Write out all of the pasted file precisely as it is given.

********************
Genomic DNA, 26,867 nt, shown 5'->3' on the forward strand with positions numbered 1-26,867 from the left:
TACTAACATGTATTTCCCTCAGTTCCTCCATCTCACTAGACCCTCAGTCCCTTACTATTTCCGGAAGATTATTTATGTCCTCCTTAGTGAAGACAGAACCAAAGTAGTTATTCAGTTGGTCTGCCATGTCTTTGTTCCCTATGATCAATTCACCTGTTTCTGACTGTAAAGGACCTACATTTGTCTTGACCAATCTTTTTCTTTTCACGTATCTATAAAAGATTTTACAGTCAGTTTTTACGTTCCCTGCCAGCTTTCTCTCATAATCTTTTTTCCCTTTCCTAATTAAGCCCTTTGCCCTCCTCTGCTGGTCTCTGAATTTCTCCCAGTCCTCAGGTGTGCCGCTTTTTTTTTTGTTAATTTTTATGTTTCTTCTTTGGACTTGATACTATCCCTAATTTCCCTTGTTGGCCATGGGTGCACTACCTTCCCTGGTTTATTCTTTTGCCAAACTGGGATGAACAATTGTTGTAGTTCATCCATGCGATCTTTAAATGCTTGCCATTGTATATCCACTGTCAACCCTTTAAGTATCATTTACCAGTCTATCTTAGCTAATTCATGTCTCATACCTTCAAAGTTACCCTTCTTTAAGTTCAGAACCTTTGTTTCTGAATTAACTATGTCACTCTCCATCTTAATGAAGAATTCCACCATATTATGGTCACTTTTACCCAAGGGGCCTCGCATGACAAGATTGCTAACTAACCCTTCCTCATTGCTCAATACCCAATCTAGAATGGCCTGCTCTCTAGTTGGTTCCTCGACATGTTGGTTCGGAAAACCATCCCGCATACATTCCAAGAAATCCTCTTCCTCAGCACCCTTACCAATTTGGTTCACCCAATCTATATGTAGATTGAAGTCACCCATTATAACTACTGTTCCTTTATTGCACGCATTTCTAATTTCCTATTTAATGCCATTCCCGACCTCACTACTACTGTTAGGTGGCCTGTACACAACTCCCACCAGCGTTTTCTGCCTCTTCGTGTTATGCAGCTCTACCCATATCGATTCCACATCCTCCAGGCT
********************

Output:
Genomic DNA, 26,867 nt, shown 5'->3' on the forward strand with positions numbered 1-26,867 from the left:
TACTAACATGTATTTCCCTCAGTTCCTCCATCTCACTAGACCCTCAGTCCCTTACTATTTCCGGAAGATTATTTATGTCCTCCTTAGTGAAGACAGAACCAAAGTAGTTATTCAGTTGGTCTGCCATGTCTTTGTTCCCTATGATCAATTCACCTGTTTCTGACTGTAAAGGACCTACATTTGTCTTGACCAATCTTTTTCTTTTCACGTATCTATAAAAGATTTTACAGTCAGTTTTTACGTTCCCTGCCAGCTTTCTCTCATAATCTTTTTTCCCTTTCCTAATTAAGCCCTTTGCCCTCCTCTGCTGGTCTCTGAATTTCTCCCAGTCCTCAGGTGTGCCGCTTTTTTTTTTGTTAATTTTTATGTTTCTTCTTTGGACTTGATACTATCCCTAATTTCCCTTGTTGGCCATGGGTGCACTACCTTCCCTGGTTTATTCTTTTGCCAAACTGGGATGAACAATTGTTGTAGTTCATCCATGCGATCTTTAAATGCTTGCCATTGTATATCCACTGTCAACCCTTTAAGTATCATTTACCAGTCTATCTTAGCTAATTCATGTCTCATACCTTCAAAGTTACCCTTCTTTAAGTTCAGAACCTTTGTTTCTGAATTAACTATGTCACTCTCCATCTTAATGAAGAATTCCACCATATTATGGTCACTTTTACCCAAGGGGCCTCGCATGACAAGATTGCTAACTAACCCTTCCTCATTGCTCAATACCCAATCTAGAATGGCCTGCTCTCTAGTTGGTTCCTCGACATGTTGGTTCGGAAAACCATCCCGCATACATTCCAAGAAATCCTCTTCCTCAGCACCCTTACCAATTTGGTTCACCCAATCTATATGTAGATTGAAGTCACCCATTATAACTACTGTTCCTTTATTGCACGCATTTCTAATTTCCTATTTAATGCCATTCCCGACCTCACTACTACTGTTAGGTGGCCTGTACACAACTCCCACCAGCGTTTTCTGCCTCTTCGTGTTATGCAGCTCTACCCATATCGATTCCACATCCTCCAGGCT